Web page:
The Worst Career Advice. Ever.

What is the worst career advice I could ever give a student? What words could poison a career?

In preparing this article, I read a lot of good and bad career advice, but just one tip appeared in both columns, good and bad:

“Follow your passion”

This is important career advice. Everyone knows it. It is in so many books.

It must be correct? Well, read the words of Mark Cuban, an American billionaire businessman and investor:

Don’t follow your passion, follow your effort.

Don’t wait to find your passion, get good at something. Your passion will follow.

I hear it all the time from people. "I'm passionate about it."

What a lot of BS.

"Follow your passion" is the worst advice you could ever give or get.

Why? Because everyone is passionate about something. More than one thing. There are always going to be things we love to do. That we dream about doing. That we really really want to do with our lives.

Those passions aren’t worth a cent.

Let me make this as clear as possible.

1.  When you work hard at something, you become good at it.
2.  When you become good at something, you will enjoy it more.
3.  When you enjoy doing something, there is a very good possibility you will
     become passionate or more passionate about it.
4.  When you are good at something, passionate and work hard to
     improve, good things will follow.

Don’t follow your passion, follow your effort. It will lead you to your passions and to success.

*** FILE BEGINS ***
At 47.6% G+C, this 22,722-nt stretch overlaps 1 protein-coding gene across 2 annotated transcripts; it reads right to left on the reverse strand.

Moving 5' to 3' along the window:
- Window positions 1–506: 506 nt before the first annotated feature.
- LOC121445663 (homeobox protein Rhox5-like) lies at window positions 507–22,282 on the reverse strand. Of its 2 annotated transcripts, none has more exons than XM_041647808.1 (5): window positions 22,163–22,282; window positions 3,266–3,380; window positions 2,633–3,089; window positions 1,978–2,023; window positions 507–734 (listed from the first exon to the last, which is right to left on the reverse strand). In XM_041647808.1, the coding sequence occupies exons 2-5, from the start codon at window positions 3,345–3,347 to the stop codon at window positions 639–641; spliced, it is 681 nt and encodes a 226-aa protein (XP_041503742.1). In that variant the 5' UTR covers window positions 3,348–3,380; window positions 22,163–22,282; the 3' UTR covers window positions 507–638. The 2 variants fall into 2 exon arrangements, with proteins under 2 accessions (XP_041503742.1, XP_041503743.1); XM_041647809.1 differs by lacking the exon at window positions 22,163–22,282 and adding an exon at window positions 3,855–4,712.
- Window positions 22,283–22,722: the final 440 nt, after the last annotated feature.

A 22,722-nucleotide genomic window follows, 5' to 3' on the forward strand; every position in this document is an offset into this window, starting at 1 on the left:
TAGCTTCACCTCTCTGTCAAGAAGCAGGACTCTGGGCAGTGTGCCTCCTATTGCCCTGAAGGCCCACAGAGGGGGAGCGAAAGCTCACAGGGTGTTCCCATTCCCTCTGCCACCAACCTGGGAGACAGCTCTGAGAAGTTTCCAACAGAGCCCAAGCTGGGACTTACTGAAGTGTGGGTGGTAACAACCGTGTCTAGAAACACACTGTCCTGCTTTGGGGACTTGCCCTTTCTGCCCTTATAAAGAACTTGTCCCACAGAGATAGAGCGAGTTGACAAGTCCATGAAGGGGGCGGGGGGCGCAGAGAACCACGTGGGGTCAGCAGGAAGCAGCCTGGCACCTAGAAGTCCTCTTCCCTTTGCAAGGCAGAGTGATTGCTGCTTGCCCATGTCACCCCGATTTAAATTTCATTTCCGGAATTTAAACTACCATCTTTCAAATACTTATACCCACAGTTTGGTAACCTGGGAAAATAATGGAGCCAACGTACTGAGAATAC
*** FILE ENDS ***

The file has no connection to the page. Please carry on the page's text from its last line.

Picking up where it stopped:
"But what about Steve Jobs?" you say.

In his famous 2005 Stanford University talk, he said, "The only way to do great work is to love what you do."

Surely, that was good advice...

What Steve Jobs Did, Not What He Said

Steve Jobs was a Liberal Arts student with long hair who liked to walk barefoot (no shoes). He didn’t finish university, he was interested in Western history, in dance, in Zen. He lived in a hippy community and practiced Buddhism.

Until he finally got tired of having no money.

He decided to work part-time at night in a local computer company to earn a few dollars.

Until he got bored and went on a trip to India.

He didn’t love technology or electronics, but to pay for his other passions he started a small electronics business with a friend to sell computer components.

This was the plan: make $25 computer kits, sell for $50, sell 100, make $1250 each.

What happened? A local computer store asked them to assemble the computers first and sell for $500, and that was the start of Apple.

Steve Jobs was just a hippie kid who wanted to make some easy cash and follow his passions of Zen Buddhism and hippy life.

But if Steve Jobs had followed his passions, he would probably have become a teacher in a local Zen centre, somewhere in California.

And Apple, the most valuable company in the world, would not exist.

So, maybe the best career advice is:

"Don’t do what you love, love what you do,
 good things will follow..."

But what do you think?

In the Battle of the Billionaires, who is right, Mark Cuban (love what you do) or Steve Jobs (do what you love)?


Have you seen Steve Jobs' famous 2005 speech at Stanford University? It really is inspiring. There are three versions on our website, in English, English with English subtitles, and English with Portuguese subtitles.